"If the firm does not have a moral reference point, it has the potential to contribute to the bankruptcy of the human soul." (50) The firm has an obligation to help people live within a moral framework where some things are clearly right and others clearly wrong. (51-2) "At ServiceMaster, we have chosen to build our objectives on the conclusion that we live in God's world, and that every individual has been created in God's image with dignity and worth. It is where we begin as we try to determine the right way to run our business." (52)

Key Insights

The people are the soul of the firm. "At ServiceMaster the task before us is to train and motivate people to serve so that they will do a more effective job, be more productive in their work, and yes, even be better people. This task…is, in fact, our mission." (17) "People and profit are part of our mission. Profit is how we are measured by our owners." (18)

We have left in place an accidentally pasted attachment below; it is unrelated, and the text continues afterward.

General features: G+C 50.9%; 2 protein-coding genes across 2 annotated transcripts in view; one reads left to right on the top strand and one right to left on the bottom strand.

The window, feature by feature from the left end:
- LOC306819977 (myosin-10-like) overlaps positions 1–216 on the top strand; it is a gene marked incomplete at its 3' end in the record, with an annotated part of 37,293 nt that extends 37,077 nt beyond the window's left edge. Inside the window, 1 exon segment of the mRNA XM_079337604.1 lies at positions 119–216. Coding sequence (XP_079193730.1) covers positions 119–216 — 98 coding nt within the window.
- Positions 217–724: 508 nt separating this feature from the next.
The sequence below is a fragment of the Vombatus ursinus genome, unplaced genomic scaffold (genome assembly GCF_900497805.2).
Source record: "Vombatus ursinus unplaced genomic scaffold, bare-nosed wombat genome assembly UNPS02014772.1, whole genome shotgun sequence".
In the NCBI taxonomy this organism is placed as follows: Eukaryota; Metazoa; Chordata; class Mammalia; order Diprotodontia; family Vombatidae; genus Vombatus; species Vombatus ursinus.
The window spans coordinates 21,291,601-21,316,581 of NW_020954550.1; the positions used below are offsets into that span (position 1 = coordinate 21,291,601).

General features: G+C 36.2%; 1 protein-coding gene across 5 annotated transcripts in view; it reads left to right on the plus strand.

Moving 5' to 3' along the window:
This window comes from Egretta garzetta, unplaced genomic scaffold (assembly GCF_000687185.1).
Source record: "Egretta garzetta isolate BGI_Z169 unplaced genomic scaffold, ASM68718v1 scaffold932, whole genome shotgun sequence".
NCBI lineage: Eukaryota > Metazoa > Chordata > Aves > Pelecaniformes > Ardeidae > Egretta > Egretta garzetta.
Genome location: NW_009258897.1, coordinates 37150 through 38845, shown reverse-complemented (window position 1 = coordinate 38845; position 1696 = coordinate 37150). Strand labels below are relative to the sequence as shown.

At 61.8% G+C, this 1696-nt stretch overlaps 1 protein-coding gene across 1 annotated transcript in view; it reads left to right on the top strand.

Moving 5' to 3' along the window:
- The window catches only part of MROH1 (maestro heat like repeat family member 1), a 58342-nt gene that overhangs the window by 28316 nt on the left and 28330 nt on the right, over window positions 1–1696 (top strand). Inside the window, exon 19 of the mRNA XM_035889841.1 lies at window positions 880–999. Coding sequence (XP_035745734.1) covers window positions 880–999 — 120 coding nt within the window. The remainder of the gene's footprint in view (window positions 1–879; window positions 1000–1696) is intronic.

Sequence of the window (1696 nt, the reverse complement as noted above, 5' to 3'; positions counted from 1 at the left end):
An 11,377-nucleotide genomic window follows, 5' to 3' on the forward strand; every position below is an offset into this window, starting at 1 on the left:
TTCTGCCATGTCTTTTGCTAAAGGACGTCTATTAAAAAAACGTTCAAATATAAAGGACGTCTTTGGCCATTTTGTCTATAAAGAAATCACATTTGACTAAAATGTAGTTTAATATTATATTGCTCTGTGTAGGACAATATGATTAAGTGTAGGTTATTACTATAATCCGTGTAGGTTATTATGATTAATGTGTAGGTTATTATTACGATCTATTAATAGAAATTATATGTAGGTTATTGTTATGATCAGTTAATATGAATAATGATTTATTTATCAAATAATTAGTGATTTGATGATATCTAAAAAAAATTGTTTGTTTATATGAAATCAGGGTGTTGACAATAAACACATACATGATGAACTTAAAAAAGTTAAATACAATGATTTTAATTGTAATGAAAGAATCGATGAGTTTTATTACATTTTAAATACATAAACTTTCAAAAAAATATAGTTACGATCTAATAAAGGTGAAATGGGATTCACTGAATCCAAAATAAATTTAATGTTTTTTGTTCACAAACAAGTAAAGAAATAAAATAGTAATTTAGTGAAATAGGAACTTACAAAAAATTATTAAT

"…we never allow religion or the lack thereof to become a basis for exclusion or how we treat each other professionally or personally. At the same time, I believe the work environment need not be emasculated to a neutrality of no belief." (21)

People have three ways to contribute in the organization. They create value for customers, owners, and each other. (29) "Recognizing the potential, dignity, and worth of the individual has been one of the most important factors of the success and growth of our business." (31)